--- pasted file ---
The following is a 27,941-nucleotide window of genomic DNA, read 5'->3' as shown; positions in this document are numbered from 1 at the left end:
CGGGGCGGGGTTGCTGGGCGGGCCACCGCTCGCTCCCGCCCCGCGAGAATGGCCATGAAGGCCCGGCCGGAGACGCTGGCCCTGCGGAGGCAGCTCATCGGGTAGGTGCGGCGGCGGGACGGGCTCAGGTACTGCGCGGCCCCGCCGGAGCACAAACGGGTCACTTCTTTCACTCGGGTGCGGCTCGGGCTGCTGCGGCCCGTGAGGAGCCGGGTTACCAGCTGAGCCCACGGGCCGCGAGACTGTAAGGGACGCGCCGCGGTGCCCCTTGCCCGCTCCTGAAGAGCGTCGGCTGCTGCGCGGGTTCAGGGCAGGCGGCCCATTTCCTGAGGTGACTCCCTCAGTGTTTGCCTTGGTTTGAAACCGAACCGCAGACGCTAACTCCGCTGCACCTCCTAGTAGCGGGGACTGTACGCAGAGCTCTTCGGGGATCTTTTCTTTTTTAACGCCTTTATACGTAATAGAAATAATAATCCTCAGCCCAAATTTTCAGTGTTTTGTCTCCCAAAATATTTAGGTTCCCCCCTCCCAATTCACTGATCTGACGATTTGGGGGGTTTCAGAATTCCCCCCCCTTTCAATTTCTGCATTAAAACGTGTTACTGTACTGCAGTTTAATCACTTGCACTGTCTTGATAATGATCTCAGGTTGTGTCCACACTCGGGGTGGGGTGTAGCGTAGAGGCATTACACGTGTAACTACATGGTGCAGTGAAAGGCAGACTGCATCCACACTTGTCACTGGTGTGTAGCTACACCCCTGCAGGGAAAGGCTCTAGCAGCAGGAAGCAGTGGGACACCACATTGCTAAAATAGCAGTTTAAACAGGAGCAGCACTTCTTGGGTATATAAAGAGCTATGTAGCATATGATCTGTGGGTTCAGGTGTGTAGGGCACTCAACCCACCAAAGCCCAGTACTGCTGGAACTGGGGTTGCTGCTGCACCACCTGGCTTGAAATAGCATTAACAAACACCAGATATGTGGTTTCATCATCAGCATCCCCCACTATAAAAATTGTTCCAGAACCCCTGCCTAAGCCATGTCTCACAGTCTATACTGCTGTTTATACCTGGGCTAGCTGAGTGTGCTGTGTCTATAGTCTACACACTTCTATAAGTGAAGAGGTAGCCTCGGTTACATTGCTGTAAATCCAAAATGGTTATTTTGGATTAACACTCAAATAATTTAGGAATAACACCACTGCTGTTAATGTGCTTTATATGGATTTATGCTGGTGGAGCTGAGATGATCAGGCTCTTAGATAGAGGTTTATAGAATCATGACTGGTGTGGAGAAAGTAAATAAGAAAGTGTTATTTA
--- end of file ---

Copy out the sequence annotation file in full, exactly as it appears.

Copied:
The following is a 27,941-nucleotide window of genomic DNA, read 5'->3' as shown; positions in this document are numbered from 1 at the left end:
CGGGGCGGGGTTGCTGGGCGGGCCACCGCTCGCTCCCGCCCCGCGAGAATGGCCATGAAGGCCCGGCCGGAGACGCTGGCCCTGCGGAGGCAGCTCATCGGGTAGGTGCGGCGGCGGGACGGGCTCAGGTACTGCGCGGCCCCGCCGGAGCACAAACGGGTCACTTCTTTCACTCGGGTGCGGCTCGGGCTGCTGCGGCCCGTGAGGAGCCGGGTTACCAGCTGAGCCCACGGGCCGCGAGACTGTAAGGGACGCGCCGCGGTGCCCCTTGCCCGCTCCTGAAGAGCGTCGGCTGCTGCGCGGGTTCAGGGCAGGCGGCCCATTTCCTGAGGTGACTCCCTCAGTGTTTGCCTTGGTTTGAAACCGAACCGCAGACGCTAACTCCGCTGCACCTCCTAGTAGCGGGGACTGTACGCAGAGCTCTTCGGGGATCTTTTCTTTTTTAACGCCTTTATACGTAATAGAAATAATAATCCTCAGCCCAAATTTTCAGTGTTTTGTCTCCCAAAATATTTAGGTTCCCCCCTCCCAATTCACTGATCTGACGATTTGGGGGGTTTCAGAATTCCCCCCCCTTTCAATTTCTGCATTAAAACGTGTTACTGTACTGCAGTTTAATCACTTGCACTGTCTTGATAATGATCTCAGGTTGTGTCCACACTCGGGGTGGGGTGTAGCGTAGAGGCATTACACGTGTAACTACATGGTGCAGTGAAAGGCAGACTGCATCCACACTTGTCACTGGTGTGTAGCTACACCCCTGCAGGGAAAGGCTCTAGCAGCAGGAAGCAGTGGGACACCACATTGCTAAAATAGCAGTTTAAACAGGAGCAGCACTTCTTGGGTATATAAAGAGCTATGTAGCATATGATCTGTGGGTTCAGGTGTGTAGGGCACTCAACCCACCAAAGCCCAGTACTGCTGGAACTGGGGTTGCTGCTGCACCACCTGGCTTGAAATAGCATTAACAAACACCAGATATGTGGTTTCATCATCAGCATCCCCCACTATAAAAATTGTTCCAGAACCCCTGCCTAAGCCATGTCTCACAGTCTATACTGCTGTTTATACCTGGGCTAGCTGAGTGTGCTGTGTCTATAGTCTACACACTTCTATAAGTGAAGAGGTAGCCTCGGTTACATTGCTGTAAATCCAAAATGGTTATTTTGGATTAACACTCAAATAATTTAGGAATAACACCACTGCTGTTAATGTGCTTTATATGGATTTATGCTGGTGGAGCTGAGATGATCAGGCTCTTAGATAGAGGTTTATAGAATCATGACTGGTGTGGAGAAAGTAAATAAGAAAGTGTTATTTA